New York City’s retiring schools chief, Carmen Fariña, used her final appearance before state lawmakers on Wednesday to blast some of Gov. Andrew Cuomo’s budget proposals.

She said Cuomo’s plan to limit the state’s spending on charter schools would shift $144 million in costs to New York City. And she called his proposal to subject local school budgets to state review “disrespectful” and a “violation of the principle of local control.”

Even as Fariña took a few final swings at the governor — who regularly spars with Fariña’s boss, Mayor Bill de Blasio — a chorus of lawmakers thanked Fariña for her more than 50 years working in and eventually leading the nation’s largest school system.

Still, they pressed her on some sensitive topics for the de Blasio administration, including school safety, the city’s school-improvement efforts, and the mayor’s closed-door process for hiring Fariña’s replacement.

Here are some of the highlights from Wednesday’s hearing:

A “disrespectful” proposal from the governor

In an agenda-setting speech last month, Cuomo questioned whether districts like New York City are giving poor schools their fair share of funding — and said state officials should begin reviewing their budgets to make sure they are.

On Wednesday, Fariña and others ripped into that plan.

“To add another bureau of people who are going to look at paperwork that will probably never be reviewed,” she said, “I would say it’s fundamentally not necessary and it’s also, to some degree  you know, I’m leaving I can say this disrespectful.”

Some lawmakers — including Assemblywoman Cathy Nolan, the education committee chair — made it clear they agree with the chancellor. Nolan said it is “miraculous” that state officials think they can review every school district budget.

Even State Commissioner MaryEllen Elia, who would be in charge of reviewing local budgets under the governor’s proposal, said she is “very concerned” by the plan and that budgets should be a “local decision.”

However, at least one lawmaker sided with the governor.

Senator Catharine Young, a Republican who chairs the finance committee, noted that the state provides New York City with a large chunk of its school funding — about $11.4 billion of the city’s $30.8 billion education budget.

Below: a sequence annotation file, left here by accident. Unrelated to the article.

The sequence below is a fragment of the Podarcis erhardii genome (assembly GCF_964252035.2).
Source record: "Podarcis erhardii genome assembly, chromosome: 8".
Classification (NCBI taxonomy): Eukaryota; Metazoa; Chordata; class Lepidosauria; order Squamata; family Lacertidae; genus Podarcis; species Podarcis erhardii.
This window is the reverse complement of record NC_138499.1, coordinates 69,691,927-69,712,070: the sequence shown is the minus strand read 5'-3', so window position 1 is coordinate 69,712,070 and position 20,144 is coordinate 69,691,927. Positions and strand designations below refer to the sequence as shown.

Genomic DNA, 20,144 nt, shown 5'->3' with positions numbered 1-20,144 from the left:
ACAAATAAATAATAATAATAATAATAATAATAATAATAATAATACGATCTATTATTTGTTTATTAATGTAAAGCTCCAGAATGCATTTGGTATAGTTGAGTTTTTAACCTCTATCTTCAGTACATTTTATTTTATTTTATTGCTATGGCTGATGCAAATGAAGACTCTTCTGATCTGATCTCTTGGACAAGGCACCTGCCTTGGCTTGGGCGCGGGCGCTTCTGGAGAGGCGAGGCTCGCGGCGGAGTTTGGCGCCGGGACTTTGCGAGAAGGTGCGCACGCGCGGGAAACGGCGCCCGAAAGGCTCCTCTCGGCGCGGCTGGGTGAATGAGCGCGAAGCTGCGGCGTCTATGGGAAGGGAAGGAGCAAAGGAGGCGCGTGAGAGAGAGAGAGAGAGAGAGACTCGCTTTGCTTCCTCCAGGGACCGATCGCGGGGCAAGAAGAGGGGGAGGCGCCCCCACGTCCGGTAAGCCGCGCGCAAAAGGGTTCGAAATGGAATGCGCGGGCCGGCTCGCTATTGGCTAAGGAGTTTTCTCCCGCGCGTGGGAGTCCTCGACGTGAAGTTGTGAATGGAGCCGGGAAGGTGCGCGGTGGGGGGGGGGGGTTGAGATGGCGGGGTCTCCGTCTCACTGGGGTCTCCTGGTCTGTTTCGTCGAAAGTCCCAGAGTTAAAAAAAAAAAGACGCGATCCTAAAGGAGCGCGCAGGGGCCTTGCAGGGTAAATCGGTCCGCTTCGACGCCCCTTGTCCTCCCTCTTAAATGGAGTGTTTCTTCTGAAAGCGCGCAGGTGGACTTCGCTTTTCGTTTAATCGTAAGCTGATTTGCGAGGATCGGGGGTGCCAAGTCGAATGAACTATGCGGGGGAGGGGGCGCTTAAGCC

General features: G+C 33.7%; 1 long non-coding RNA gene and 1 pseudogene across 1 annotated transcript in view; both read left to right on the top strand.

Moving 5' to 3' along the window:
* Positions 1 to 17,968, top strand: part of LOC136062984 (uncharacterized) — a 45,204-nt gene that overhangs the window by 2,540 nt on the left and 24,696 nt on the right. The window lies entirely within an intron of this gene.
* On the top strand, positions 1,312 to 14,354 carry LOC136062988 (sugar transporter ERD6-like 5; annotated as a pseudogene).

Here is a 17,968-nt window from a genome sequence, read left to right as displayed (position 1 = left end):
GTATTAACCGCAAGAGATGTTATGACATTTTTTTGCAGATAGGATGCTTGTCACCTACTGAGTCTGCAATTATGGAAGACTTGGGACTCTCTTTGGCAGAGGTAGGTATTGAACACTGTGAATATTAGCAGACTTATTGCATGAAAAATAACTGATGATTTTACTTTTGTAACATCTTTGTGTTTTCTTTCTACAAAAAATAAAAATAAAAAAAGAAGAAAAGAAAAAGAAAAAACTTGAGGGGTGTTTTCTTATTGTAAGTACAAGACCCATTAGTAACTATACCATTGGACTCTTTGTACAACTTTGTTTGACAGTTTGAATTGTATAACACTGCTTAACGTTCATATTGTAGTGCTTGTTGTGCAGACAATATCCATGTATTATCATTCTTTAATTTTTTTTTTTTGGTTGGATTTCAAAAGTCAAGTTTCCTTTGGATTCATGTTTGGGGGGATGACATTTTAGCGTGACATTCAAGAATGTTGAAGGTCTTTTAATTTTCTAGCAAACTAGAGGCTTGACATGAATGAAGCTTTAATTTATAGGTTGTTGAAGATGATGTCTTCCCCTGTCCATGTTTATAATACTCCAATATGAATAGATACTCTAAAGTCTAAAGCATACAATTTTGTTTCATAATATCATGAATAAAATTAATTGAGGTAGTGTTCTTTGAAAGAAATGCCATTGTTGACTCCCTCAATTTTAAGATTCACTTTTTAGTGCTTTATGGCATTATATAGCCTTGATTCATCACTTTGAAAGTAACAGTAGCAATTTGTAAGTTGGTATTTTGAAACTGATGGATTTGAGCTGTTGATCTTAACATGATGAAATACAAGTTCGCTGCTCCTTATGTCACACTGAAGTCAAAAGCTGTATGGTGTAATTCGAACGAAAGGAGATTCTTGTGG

“I think that requiring transparency and accountability…isn’t a sign of disrespect,” Young said. “It’s a sign of respect to the taxpayers who are funding the schools.”

A charter school funding proposal that would “take us backwards”

Fariña also pushed back against changes that Cuomo proposed to the way charter schools are funded.

The state currently provides the city with $1,000 per charter school student, in addition to other school funding. Under the governor’s proposal, the city would have to start paying that supplemental amount beginning in the 2019-20 school year, according to officials from the Independent Budget Office.

In addition, Cuomo hopes to limit the amount the state spends on charter schools located in private space. Currently, the state helps the city pay for any charter-school rental costs that exceed $40 million. Now, the governor wants to cap the amount the state covers at $10 million.

The combined changes would cost the city $144 million — a small but significant portion of the city’s school money, Fariña said.

“That would really, absolutely, take us backwards from the amount of successes we’ve been able to do in the last four years,” she said.

 The chancellor search can’t be “done by committee”

Though many lawmakers praised the outgoing chancellor, she still received a few tough questions.

Fariña was asked about the city’s costly “Renewal” school-improvement program, which has yielded mixed results  not the rapid improvement Mayor Bill de Blasio promised when it launched. She defended the program, saying real improvement takes time.

“For any of you who have any knowledge of education,” Fariña said, “you don’t turn schools around on a dime.”

Lawmakers also asked Fariña about the search for her replacement, which has been done without public input to the chagrin of some parents who want a say in the process. Again, she stuck to the city’s position during questioning, even though de Blasio himself called for the process to be public while he was running for mayor.

“I believe strongly that the selection of the chancellor…cannot be done by committee,” she said. “I’ll be very honest about that.”